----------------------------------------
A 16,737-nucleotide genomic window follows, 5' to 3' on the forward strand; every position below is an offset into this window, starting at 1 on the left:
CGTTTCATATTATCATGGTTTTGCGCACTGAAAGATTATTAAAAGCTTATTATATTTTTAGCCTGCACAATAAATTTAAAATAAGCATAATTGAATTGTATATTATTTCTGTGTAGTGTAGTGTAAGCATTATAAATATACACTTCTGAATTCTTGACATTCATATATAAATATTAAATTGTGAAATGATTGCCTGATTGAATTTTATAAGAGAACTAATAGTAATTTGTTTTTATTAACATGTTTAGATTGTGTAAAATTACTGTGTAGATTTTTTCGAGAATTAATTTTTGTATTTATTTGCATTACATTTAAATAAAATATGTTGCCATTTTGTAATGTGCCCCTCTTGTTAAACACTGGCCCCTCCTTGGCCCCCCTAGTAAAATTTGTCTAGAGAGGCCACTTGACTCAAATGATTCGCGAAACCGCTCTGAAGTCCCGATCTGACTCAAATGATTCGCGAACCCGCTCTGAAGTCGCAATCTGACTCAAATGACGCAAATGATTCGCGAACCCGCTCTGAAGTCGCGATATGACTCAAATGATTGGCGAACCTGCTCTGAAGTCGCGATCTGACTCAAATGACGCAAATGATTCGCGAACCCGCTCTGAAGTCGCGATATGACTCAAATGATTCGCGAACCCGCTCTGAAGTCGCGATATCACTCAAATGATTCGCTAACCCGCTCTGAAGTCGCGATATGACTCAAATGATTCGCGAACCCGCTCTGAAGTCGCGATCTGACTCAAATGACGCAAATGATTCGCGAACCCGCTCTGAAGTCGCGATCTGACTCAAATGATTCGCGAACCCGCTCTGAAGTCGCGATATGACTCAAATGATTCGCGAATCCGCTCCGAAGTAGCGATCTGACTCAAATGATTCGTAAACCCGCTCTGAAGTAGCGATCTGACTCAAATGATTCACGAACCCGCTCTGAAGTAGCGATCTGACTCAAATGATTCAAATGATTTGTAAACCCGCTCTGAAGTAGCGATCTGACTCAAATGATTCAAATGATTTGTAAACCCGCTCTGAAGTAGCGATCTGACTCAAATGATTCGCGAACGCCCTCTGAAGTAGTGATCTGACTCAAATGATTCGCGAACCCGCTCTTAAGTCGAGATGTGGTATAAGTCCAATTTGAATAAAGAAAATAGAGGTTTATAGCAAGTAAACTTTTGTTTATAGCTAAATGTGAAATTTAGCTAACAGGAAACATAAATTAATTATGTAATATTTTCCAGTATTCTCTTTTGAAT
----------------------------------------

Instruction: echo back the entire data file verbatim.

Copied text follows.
A 16,737-nucleotide genomic window follows, 5' to 3' on the forward strand; every position below is an offset into this window, starting at 1 on the left:
CGTTTCATATTATCATGGTTTTGCGCACTGAAAGATTATTAAAAGCTTATTATATTTTTAGCCTGCACAATAAATTTAAAATAAGCATAATTGAATTGTATATTATTTCTGTGTAGTGTAGTGTAAGCATTATAAATATACACTTCTGAATTCTTGACATTCATATATAAATATTAAATTGTGAAATGATTGCCTGATTGAATTTTATAAGAGAACTAATAGTAATTTGTTTTTATTAACATGTTTAGATTGTGTAAAATTACTGTGTAGATTTTTTCGAGAATTAATTTTTGTATTTATTTGCATTACATTTAAATAAAATATGTTGCCATTTTGTAATGTGCCCCTCTTGTTAAACACTGGCCCCTCCTTGGCCCCCCTAGTAAAATTTGTCTAGAGAGGCCACTTGACTCAAATGATTCGCGAAACCGCTCTGAAGTCCCGATCTGACTCAAATGATTCGCGAACCCGCTCTGAAGTCGCAATCTGACTCAAATGACGCAAATGATTCGCGAACCCGCTCTGAAGTCGCGATATGACTCAAATGATTGGCGAACCTGCTCTGAAGTCGCGATCTGACTCAAATGACGCAAATGATTCGCGAACCCGCTCTGAAGTCGCGATATGACTCAAATGATTCGCGAACCCGCTCTGAAGTCGCGATATCACTCAAATGATTCGCTAACCCGCTCTGAAGTCGCGATATGACTCAAATGATTCGCGAACCCGCTCTGAAGTCGCGATCTGACTCAAATGACGCAAATGATTCGCGAACCCGCTCTGAAGTCGCGATCTGACTCAAATGATTCGCGAACCCGCTCTGAAGTCGCGATATGACTCAAATGATTCGCGAATCCGCTCCGAAGTAGCGATCTGACTCAAATGATTCGTAAACCCGCTCTGAAGTAGCGATCTGACTCAAATGATTCACGAACCCGCTCTGAAGTAGCGATCTGACTCAAATGATTCAAATGATTTGTAAACCCGCTCTGAAGTAGCGATCTGACTCAAATGATTCAAATGATTTGTAAACCCGCTCTGAAGTAGCGATCTGACTCAAATGATTCGCGAACGCCCTCTGAAGTAGTGATCTGACTCAAATGATTCGCGAACCCGCTCTTAAGTCGAGATGTGGTATAAGTCCAATTTGAATAAAGAAAATAGAGGTTTATAGCAAGTAAACTTTTGTTTATAGCTAAATGTGAAATTTAGCTAACAGGAAACATAAATTAATTATGTAATATTTTCCAGTATTCTCTTTTGAAT